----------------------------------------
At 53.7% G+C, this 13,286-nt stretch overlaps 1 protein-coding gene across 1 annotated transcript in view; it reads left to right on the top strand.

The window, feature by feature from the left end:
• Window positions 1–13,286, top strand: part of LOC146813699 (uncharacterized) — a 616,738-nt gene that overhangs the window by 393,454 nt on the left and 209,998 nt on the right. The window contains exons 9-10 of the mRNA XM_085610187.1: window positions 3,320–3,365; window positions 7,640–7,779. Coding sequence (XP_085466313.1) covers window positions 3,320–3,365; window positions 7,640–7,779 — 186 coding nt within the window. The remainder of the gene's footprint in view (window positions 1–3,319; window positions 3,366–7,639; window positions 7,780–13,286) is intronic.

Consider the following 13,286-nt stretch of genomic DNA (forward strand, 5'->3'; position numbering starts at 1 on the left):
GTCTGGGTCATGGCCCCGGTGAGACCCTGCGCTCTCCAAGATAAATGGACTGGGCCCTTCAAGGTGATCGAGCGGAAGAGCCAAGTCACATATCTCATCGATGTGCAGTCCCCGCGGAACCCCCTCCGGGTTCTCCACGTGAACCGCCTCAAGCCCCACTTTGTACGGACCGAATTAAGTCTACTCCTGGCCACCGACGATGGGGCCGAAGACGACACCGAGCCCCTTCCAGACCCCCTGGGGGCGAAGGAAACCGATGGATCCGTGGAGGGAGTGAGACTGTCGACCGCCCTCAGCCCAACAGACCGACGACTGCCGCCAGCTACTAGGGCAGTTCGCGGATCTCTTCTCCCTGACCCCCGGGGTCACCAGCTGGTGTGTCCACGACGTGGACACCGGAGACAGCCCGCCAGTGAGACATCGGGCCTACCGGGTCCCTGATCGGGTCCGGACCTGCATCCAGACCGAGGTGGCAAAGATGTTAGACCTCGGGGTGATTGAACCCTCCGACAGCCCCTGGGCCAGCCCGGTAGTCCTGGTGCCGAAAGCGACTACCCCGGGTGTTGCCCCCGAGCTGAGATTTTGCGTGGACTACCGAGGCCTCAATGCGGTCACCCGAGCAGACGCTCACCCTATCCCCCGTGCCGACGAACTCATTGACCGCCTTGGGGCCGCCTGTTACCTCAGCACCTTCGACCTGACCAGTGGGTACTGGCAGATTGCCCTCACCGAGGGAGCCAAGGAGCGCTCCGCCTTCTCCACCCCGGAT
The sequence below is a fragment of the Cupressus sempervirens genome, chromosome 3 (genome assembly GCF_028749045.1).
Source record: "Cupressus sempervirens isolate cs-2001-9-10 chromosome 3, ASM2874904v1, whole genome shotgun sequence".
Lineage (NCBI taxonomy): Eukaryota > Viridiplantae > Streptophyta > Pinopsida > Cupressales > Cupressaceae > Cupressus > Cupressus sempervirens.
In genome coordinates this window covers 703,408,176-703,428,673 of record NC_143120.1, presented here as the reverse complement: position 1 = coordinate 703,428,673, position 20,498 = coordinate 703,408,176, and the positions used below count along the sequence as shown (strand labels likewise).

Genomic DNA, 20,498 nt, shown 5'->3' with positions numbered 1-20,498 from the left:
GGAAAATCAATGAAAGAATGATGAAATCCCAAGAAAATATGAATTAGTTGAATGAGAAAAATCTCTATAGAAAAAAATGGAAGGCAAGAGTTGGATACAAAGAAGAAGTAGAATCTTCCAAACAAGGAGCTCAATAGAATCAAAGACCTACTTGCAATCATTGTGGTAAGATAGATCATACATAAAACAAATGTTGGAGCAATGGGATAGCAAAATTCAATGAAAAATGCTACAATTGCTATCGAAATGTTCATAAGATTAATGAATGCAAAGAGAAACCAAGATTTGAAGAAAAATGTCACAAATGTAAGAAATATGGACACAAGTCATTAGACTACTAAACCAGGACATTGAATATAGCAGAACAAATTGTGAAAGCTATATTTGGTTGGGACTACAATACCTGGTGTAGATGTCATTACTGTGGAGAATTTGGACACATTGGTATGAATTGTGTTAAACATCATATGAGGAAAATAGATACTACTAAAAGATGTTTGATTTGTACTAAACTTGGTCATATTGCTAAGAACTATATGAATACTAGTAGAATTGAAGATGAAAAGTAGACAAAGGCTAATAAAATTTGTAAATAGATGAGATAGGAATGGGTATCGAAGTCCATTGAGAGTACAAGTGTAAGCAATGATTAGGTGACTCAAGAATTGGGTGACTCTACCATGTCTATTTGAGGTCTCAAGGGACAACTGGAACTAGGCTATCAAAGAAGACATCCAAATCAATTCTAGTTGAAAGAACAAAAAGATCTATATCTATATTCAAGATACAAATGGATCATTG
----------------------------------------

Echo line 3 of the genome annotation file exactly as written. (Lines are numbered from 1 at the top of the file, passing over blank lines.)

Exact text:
• Window positions 1–13,286, top strand: part of LOC146813699 (uncharacterized) — a 616,738-nt gene that overhangs the window by 393,454 nt on the left and 209,998 nt on the right. The window contains exons 9-10 of the mRNA XM_085610187.1: window positions 3,320–3,365; window positions 7,640–7,779. Coding sequence (XP_085466313.1) covers window positions 3,320–3,365; window positions 7,640–7,779 — 186 coding nt within the window. The remainder of the gene's footprint in view (window positions 1–3,319; window positions 3,366–7,639; window positions 7,780–13,286) is intronic.